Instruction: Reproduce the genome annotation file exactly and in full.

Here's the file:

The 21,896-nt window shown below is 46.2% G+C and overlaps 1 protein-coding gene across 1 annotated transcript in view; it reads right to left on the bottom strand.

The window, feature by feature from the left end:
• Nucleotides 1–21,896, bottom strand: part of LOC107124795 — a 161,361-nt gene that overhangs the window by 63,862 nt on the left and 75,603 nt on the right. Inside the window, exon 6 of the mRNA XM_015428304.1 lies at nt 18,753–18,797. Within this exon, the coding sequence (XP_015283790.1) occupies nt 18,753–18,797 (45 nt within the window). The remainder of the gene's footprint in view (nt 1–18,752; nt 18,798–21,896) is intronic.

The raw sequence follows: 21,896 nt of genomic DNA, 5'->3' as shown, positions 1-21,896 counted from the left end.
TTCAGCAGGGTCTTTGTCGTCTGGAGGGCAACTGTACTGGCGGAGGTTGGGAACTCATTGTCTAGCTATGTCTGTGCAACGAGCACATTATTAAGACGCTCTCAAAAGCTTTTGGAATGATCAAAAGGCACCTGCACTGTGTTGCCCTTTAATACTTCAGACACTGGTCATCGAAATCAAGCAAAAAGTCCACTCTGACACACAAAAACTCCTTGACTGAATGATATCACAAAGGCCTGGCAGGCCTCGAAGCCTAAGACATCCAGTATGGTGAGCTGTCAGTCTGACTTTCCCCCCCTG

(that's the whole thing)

The 21,896-nt window shown below is 46.2% G+C and overlaps 1 protein-coding gene across 1 annotated transcript in view; it reads right to left on the bottom strand.

The window, feature by feature from the left end:
• Nucleotides 1–21,896, bottom strand: part of LOC107124795 — a 161,361-nt gene that overhangs the window by 63,862 nt on the left and 75,603 nt on the right. Inside the window, exon 6 of the mRNA XM_015428304.1 lies at nt 18,753–18,797. Within this exon, the coding sequence (XP_015283790.1) occupies nt 18,753–18,797 (45 nt within the window). The remainder of the gene's footprint in view (nt 1–18,752; nt 18,798–21,896) is intronic.

The raw sequence follows: 21,896 nt of genomic DNA, 5'->3' as shown, positions 1-21,896 counted from the left end.
TTCAGCAGGGTCTTTGTCGTCTGGAGGGCAACTGTACTGGCGGAGGTTGGGAACTCATTGTCTAGCTATGTCTGTGCAACGAGCACATTATTAAGACGCTCTCAAAAGCTTTTGGAATGATCAAAAGGCACCTGCACTGTGTTGCCCTTTAATACTTCAGACACTGGTCATCGAAATCAAGCAAAAAGTCCACTCTGACACACAAAAACTCCTTGACTGAATGATATCACAAAGGCCTGGCAGGCCTCGAAGCCTAAGACATCCAGTATGGTGAGCTGTCAGTCTGACTTTCCCCCCCTG